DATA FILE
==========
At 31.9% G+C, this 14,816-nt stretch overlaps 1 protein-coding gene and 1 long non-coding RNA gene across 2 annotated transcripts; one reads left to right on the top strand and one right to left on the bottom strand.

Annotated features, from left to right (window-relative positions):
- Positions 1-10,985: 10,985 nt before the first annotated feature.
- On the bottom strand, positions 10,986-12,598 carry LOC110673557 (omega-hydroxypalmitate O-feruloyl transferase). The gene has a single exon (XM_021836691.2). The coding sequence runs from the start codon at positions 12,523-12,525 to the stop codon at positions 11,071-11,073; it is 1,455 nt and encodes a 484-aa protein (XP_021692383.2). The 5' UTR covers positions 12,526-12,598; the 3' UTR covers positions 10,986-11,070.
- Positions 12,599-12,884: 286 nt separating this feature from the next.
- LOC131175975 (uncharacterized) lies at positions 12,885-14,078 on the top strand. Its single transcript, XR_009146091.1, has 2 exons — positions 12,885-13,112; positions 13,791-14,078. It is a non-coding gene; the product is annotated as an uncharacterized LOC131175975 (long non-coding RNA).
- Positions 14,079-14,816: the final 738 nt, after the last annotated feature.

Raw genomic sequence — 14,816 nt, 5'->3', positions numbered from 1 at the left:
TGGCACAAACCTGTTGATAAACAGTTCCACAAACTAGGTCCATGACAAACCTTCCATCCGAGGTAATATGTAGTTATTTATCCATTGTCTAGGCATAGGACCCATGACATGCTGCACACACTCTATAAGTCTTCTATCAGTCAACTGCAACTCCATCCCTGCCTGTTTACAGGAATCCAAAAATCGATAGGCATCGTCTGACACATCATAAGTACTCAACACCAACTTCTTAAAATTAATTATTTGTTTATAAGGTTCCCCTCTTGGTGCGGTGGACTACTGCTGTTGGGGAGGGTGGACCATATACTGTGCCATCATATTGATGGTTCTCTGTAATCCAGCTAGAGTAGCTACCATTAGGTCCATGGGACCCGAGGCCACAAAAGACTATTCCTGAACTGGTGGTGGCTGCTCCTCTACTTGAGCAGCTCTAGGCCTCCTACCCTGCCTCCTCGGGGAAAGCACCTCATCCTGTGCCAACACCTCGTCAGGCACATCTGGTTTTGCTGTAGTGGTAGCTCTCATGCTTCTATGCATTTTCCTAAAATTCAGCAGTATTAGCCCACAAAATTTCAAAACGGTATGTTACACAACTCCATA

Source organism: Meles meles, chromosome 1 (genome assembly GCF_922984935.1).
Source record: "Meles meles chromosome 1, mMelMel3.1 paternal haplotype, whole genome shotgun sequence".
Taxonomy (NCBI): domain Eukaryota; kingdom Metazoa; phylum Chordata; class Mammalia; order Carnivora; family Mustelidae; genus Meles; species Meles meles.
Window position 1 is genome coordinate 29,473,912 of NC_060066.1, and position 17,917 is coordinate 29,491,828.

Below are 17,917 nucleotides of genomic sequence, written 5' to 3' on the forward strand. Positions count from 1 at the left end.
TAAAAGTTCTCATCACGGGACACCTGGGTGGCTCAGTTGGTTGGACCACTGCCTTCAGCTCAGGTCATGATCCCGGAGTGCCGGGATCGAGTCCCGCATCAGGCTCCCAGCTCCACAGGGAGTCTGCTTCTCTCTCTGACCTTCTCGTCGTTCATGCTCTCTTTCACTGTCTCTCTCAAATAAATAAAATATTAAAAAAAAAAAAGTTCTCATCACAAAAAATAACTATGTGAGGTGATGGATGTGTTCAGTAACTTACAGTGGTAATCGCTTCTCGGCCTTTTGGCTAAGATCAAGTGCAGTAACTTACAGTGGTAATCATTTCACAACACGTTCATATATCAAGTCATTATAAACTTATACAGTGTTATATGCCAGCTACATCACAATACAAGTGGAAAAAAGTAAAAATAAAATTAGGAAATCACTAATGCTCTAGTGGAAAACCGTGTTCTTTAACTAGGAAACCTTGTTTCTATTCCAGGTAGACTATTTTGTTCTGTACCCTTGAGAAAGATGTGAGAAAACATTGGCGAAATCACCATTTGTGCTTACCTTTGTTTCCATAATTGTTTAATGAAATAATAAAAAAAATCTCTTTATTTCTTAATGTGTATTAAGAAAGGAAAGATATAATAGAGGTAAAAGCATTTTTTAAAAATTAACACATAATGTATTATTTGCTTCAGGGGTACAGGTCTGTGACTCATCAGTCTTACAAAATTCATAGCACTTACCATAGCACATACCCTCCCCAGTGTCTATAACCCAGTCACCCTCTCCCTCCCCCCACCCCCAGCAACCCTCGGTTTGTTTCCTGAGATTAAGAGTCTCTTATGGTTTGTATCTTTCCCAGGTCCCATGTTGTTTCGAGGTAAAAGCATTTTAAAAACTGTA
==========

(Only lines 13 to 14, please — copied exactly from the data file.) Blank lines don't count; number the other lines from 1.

Window position 1 is genome coordinate 29,473,912 of NC_060066.1, and position 17,917 is coordinate 29,491,828.

Below are 17,917 nucleotides of genomic sequence, written 5' to 3' on the forward strand. Positions count from 1 at the left end.